On the matter of whether or not waterboarding was torture, she answered in part by pointing out that we perform many of these techniques on our own people (referring to those we train to endure such treatment if captured). People such as former Assistant Attorney General Daniel Levin and columnist/writer Christopher Hitchens have both subjected themselves to a form of waterboarding resulting in opposite conclusions.

Many of us remember Admiral James Stockdale from his bid for office as Ross Perot's running mate in the 1992 U.S. presidential race. At the time, those who hadn't already heard of him were learning about how he had been taken prisoner during the Vietnamese War in 1965, and about how he had relied on Stoic philosophy to cope with the torture and captivity. Stoicism is something that I have become a follower of for unrelated reasons, and a big part of the writing I do in the future will look at what it has to offer us all.

While the Stoics do not claim we can avoid physical suffering, what Stoicism can provide is relief from mental anguish. For instance, you might imagine yourself lying on a bed being cut upon. In one case this might be the result of torture and in another, a necessary medical procedure to which you assented. While both could conceivably result in similar physical pain and outcomes, the torture is by far a worse experience due to our knowledge and judgments about the situations. I think most people would appreciate the difference between the experience in controlled circumstances with an aware subject and the situation in a true interrogation context - even were all of the physical actions identical.

Liz Cheney also seems to believe that our measure of behavior should be based on the al-Qaeda training manual when she criticizes 'this idea that somehow al-Qaeda abides by the Geneva Conventions' - as if our commitment to the standards of the Geneva Conventions were contingent upon enemy behavior. The point is not who al-Qaeda is - it is who we are. People often say, "the enemy doesn't care, they do a lot worse" and that's just as it should be. The reason they are our enemy is because "they are a lot worse". May we all shun the day when that complaint can no longer be made. Liz Cheney nears the end of this display of her astoundingly misguided value system by saying "It's very important for us to take a step back from the emotion of this". Ironically, it is the position that seeks to torture when under danger because its seen as 'effective' and because our enemies will do the same to us that is the emotional position. That emotion, by the way, is fear.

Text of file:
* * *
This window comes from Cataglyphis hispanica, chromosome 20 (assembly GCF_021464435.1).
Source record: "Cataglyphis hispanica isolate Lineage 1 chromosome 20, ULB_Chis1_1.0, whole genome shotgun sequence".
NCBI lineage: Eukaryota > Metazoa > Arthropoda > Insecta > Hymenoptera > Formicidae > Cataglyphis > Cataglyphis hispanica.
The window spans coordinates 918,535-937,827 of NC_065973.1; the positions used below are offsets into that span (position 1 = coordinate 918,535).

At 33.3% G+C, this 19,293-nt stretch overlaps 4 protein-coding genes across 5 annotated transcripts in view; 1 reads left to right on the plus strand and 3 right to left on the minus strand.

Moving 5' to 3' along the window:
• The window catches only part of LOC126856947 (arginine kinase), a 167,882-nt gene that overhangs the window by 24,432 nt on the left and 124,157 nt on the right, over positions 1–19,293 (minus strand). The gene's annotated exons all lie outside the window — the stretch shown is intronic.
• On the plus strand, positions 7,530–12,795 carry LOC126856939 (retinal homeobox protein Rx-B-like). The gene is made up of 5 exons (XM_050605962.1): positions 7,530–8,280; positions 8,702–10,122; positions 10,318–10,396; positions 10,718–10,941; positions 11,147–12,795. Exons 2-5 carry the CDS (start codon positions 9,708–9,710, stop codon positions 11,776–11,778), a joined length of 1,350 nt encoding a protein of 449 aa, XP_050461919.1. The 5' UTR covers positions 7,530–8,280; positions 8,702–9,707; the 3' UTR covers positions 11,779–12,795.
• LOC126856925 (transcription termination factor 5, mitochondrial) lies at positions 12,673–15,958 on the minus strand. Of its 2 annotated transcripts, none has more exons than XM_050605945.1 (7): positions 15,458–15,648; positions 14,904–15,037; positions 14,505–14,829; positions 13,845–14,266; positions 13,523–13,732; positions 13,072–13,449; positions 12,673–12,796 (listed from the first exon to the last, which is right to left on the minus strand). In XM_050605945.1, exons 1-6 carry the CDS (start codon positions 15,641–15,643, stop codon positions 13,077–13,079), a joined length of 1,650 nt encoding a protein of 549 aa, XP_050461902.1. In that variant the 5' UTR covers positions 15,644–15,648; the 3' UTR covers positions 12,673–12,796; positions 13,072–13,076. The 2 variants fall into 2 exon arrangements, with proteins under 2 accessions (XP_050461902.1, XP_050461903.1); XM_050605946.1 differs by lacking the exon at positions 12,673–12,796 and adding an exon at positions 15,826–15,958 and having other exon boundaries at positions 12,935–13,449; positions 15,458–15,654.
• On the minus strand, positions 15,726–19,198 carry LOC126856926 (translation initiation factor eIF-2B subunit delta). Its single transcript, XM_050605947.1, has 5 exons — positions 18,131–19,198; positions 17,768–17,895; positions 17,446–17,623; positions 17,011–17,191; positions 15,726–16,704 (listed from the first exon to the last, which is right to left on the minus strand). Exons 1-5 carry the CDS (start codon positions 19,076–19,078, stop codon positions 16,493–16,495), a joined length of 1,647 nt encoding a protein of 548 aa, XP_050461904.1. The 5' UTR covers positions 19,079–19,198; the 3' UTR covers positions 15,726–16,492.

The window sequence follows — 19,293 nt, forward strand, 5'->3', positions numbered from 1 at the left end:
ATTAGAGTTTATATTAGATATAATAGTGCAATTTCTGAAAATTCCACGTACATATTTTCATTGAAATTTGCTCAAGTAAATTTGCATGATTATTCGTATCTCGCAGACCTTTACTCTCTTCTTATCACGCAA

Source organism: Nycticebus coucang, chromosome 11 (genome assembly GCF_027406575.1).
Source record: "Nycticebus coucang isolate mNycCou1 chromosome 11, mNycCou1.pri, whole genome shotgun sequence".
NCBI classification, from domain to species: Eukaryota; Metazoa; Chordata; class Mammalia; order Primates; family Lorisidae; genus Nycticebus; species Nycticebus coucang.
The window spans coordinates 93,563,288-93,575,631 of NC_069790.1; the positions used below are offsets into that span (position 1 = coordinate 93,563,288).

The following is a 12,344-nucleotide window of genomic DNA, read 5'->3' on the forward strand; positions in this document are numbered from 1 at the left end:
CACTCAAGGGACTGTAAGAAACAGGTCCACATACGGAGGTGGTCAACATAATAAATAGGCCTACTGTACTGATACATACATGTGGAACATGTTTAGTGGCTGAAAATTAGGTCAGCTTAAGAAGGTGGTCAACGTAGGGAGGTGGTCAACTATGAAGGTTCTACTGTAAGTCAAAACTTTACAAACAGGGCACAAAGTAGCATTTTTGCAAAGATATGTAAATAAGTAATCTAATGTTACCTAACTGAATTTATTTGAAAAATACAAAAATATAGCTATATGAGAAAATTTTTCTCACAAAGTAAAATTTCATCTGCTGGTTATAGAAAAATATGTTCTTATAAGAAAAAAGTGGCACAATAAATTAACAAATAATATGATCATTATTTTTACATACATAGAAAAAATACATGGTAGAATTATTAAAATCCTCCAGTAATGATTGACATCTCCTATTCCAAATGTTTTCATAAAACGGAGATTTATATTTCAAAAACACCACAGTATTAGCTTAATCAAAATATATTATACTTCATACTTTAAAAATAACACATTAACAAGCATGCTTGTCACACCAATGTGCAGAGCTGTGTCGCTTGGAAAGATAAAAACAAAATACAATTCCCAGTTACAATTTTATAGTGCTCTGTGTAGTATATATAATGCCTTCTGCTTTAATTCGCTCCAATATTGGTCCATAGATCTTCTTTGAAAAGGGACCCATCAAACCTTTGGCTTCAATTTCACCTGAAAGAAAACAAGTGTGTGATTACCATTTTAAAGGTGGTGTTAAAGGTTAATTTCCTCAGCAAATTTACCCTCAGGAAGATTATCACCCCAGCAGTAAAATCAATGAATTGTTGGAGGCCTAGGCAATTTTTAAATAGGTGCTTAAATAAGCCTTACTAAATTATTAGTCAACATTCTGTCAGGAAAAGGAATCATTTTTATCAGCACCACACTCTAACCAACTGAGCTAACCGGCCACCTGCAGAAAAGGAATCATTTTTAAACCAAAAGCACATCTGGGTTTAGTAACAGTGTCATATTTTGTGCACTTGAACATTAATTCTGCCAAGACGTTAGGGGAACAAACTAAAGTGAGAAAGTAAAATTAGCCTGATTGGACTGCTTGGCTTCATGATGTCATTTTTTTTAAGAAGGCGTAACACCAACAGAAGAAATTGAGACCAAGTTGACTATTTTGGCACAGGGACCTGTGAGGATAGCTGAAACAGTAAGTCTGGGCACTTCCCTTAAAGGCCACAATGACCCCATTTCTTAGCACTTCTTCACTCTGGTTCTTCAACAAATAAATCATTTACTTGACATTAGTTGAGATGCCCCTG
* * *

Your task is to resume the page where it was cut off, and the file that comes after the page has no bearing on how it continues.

But has torture even been effective?

Former CIA officer Bob Baer said recently on several outlets that torture has never worked, which is why even the Israelis (under a great deal more threat than ourselves) don't torture. He said that most of the CIA agrees on this and that the singular 'ticking time bomb' scenario often used to argue for torture is outlandish, nearly impossible, and has not been shown to have happened. I believe Baer's position to have been (and still be) the overall professional consensus on torture for some time. Subjects will say what they think the torturer wants to hear, and the information is unreliable. He also notes that if a single case of this being directly responsible for the saving of lives had existed, it would have come to light by now to defend those responsible.

In any case, I think whether its Liz Cheney suggesting it was effective or Bob Baer saying it isn't, both sides are off base. This approach comes out of a shallow version of consequentialism - which is unfortunately very rampant in Western ethical thought these days. Consequentialism judges the moral value of actions by their results. However, this way of thinking about ethics has several shortcomings. It can result in unfairly blaming people for results beyond their choice or control. In this case, it has resulted in an 'ends justifies the means' value system. On the whole, it comes out of the delusion that we have more control than we actually do in manipulating world events and our environment to ensure 'good results'.